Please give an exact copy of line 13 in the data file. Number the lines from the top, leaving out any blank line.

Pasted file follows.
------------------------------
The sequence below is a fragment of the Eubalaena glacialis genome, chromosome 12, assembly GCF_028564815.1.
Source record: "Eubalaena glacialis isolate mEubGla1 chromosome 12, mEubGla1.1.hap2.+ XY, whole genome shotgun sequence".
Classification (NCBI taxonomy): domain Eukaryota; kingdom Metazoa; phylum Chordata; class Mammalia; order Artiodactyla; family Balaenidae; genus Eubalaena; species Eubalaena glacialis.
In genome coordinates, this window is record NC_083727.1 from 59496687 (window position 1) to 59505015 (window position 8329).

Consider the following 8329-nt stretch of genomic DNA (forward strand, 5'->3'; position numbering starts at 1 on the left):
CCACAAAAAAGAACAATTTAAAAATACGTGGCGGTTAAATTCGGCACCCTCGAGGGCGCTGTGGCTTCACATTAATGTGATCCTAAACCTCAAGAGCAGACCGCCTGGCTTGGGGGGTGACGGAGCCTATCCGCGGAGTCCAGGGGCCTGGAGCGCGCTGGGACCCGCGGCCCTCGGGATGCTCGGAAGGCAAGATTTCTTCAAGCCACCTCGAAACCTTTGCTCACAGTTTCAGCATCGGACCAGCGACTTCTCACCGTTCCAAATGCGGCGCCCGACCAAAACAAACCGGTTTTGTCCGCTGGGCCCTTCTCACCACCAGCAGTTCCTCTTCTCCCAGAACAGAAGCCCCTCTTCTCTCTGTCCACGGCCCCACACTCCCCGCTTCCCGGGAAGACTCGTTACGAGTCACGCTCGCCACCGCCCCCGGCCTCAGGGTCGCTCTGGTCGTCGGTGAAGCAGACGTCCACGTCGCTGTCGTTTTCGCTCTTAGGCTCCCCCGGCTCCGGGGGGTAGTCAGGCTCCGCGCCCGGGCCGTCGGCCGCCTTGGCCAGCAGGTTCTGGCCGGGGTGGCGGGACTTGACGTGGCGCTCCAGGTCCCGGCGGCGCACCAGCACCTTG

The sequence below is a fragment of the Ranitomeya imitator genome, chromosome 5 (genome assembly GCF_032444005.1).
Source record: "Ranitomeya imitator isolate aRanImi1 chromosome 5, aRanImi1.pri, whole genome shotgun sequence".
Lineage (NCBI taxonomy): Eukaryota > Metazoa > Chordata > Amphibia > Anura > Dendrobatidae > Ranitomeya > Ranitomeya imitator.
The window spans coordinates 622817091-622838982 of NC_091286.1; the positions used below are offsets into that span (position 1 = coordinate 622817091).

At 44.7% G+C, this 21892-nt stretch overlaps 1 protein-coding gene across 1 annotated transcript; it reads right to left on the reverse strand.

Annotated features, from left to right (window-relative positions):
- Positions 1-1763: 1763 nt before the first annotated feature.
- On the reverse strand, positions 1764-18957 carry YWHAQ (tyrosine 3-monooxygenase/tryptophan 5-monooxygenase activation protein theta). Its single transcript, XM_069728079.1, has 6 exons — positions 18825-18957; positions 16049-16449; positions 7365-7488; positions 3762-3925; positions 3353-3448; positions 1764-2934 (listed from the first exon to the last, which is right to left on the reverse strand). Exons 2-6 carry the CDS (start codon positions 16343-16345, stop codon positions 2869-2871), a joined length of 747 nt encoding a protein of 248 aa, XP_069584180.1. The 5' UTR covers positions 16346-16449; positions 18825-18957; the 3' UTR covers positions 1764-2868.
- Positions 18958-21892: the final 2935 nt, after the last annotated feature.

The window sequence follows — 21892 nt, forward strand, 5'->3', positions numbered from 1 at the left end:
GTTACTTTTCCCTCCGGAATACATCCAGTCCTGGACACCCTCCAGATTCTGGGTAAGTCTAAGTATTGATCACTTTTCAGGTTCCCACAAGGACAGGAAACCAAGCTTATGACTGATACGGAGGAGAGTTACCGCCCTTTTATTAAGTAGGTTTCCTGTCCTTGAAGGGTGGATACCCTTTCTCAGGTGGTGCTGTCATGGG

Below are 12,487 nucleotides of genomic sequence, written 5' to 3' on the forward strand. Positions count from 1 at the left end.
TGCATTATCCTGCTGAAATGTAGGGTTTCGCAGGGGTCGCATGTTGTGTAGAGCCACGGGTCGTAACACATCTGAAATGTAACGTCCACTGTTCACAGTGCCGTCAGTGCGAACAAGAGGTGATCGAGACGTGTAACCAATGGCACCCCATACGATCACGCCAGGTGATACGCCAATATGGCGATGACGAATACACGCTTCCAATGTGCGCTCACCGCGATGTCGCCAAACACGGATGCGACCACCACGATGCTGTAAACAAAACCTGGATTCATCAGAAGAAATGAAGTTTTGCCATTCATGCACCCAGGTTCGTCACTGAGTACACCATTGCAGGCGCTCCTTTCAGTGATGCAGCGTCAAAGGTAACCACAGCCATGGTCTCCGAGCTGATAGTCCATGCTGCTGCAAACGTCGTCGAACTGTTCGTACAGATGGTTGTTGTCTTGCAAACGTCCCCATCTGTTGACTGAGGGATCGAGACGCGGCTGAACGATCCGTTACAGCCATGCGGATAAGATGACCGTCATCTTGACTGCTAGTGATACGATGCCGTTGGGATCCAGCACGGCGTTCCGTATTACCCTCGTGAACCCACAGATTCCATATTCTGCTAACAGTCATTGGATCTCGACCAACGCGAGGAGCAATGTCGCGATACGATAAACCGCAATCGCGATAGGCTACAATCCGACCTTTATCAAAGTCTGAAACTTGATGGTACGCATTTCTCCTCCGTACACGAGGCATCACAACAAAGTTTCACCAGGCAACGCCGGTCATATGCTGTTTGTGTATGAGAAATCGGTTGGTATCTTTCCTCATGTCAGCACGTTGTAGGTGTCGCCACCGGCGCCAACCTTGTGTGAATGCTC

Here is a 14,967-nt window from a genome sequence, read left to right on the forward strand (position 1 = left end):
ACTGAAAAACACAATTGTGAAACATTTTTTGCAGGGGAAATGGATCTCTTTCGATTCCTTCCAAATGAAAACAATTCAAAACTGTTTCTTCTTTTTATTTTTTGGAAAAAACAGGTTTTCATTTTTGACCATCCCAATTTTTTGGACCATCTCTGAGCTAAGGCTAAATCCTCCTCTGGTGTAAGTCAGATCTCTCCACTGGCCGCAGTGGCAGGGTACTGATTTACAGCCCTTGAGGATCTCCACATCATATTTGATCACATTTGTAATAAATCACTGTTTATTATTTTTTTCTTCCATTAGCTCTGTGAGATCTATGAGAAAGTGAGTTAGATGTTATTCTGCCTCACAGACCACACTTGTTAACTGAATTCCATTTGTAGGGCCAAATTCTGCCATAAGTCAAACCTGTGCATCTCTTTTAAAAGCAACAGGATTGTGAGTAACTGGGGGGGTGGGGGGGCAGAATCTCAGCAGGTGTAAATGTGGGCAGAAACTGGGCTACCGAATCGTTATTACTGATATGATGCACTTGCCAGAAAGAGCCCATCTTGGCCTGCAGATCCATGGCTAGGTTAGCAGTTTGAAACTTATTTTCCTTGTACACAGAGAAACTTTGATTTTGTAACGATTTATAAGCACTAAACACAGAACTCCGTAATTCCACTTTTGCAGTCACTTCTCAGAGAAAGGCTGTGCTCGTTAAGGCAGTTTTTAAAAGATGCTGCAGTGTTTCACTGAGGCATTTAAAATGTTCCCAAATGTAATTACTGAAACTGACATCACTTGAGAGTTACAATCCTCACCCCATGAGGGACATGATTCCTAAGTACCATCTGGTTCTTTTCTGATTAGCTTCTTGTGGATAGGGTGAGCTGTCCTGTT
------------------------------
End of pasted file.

- Positions 1-1763: 1763 nt before the first annotated feature.